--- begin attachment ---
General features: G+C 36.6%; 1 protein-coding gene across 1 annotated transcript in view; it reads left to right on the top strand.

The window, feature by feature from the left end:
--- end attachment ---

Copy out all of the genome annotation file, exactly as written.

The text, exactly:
General features: G+C 36.6%; 1 protein-coding gene across 1 annotated transcript in view; it reads left to right on the top strand.

The window, feature by feature from the left end: